Required Clinic Component: International Human Rights Clinic (3-5 fall clinical credits). Students enrolled in the fall clinic must enroll in either this clinical seminar or Human Rights Advocacy (2 fall classroom credits). Students are not guaranteed their first choice of clinical seminars. Clinical seminar selection and enrollment occurs once a student has enrolled in the fall clinic and is orchestrated by the Office of Clinical and Pro Bono Programs.
Additional Co-/Pre-Requisites: None.
By Permission: No.
Add/Drop Deadline: August 13, 2021.
LLM Students: LLM students may apply to the clinic through the LLM General Clinic Application.
This seminar will explore the growing field of business and human rights by examining live issues and pressing problems surrounding efforts to advance corporate responsibility and accountability. In recent years, a robust debate has emerged around the challenge of extending human rights norms to corporate actors. Historically, the legal and activist human rights communities have focused on state actors, but as the reach and influence of private actors and companies has grown, their impact on human rights has become impossible to ignore. Today, the human rights movement has squarely engaged the private sector, marking a critical shift and raising a host of issues for practitioners.
The field of business and human rights now touches on a dizzying array of policy and legal areas, including company due diligence standards, judicial and non-judicial grievance mechanisms, relations between businesses and communities, extraterritorial application of domestic laws, supply chain systems, and whether there should be an international human rights treaty to regulate the conduct of corporations. The field now also includes a growing body of domestic and international standards and mechanisms, which are helping to define these policy and legal arenas as well as the precise scope of corporate human rights obligations.
The various frameworks and mechanisms have in turn led practitioners and policymakers to develop and utilize a wide range of tools in their attempts to change corporate behavior. Some have used accountability litigation, which has seen setbacks in some jurisdictions and advances in others. Others have focused energy on developing government policies and legislation, which has included demands for greater transparency and reporting on human rights. Many have spent time assisting communities, including supporting efforts to elevate community-based processes and community-centered mechanisms so that they are consistently part of the rights landscape and decision-making. Still others have been part of an emerging industry of legal and management consultants that have sought to create policies and operationalize human rights principles within companies.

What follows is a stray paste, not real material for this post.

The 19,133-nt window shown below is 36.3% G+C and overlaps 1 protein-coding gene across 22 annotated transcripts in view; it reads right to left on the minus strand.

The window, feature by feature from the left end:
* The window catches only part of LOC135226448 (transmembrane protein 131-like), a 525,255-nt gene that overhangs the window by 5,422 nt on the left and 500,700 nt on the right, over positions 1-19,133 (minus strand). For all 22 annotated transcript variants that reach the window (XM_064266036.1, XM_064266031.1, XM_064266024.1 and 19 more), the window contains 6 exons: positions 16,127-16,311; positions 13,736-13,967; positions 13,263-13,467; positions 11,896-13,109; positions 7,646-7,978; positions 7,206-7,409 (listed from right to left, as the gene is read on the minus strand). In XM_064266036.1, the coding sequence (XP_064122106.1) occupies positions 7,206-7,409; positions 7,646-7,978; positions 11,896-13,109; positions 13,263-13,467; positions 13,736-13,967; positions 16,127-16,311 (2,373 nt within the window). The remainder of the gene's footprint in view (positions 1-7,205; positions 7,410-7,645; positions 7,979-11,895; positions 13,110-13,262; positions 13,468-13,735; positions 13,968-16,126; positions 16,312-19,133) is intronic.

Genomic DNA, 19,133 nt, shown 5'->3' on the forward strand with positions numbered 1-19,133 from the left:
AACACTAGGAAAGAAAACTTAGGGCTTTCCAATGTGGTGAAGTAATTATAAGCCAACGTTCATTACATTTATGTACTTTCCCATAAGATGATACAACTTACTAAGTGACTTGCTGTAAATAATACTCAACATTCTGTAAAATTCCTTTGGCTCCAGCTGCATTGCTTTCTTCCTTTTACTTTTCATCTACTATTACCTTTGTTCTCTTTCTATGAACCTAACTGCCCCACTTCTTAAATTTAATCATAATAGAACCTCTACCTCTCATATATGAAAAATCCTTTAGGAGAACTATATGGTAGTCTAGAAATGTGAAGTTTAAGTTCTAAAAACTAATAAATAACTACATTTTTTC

The seminar will engage with these varied approaches seeking to change corporate practices. The seminar will consider current and live problems, such as what should be the content of an international treaty; or what are alternatives to the current international frameworks; or what should be in a company’s community engagement policy; or how should practitioners approach corporate accountability litigation in the future. The class will also give students an opportunity to choose at least one problem that they would like to focus on, which might include how to implement due diligence standards or what is the role of tech companies in regulating online speech and social media. Throughout the seminar, students will work collaboratively in teams to explore such problems in particular contexts, while also reflecting on the implications of the issues for the field of business and human rights more generally.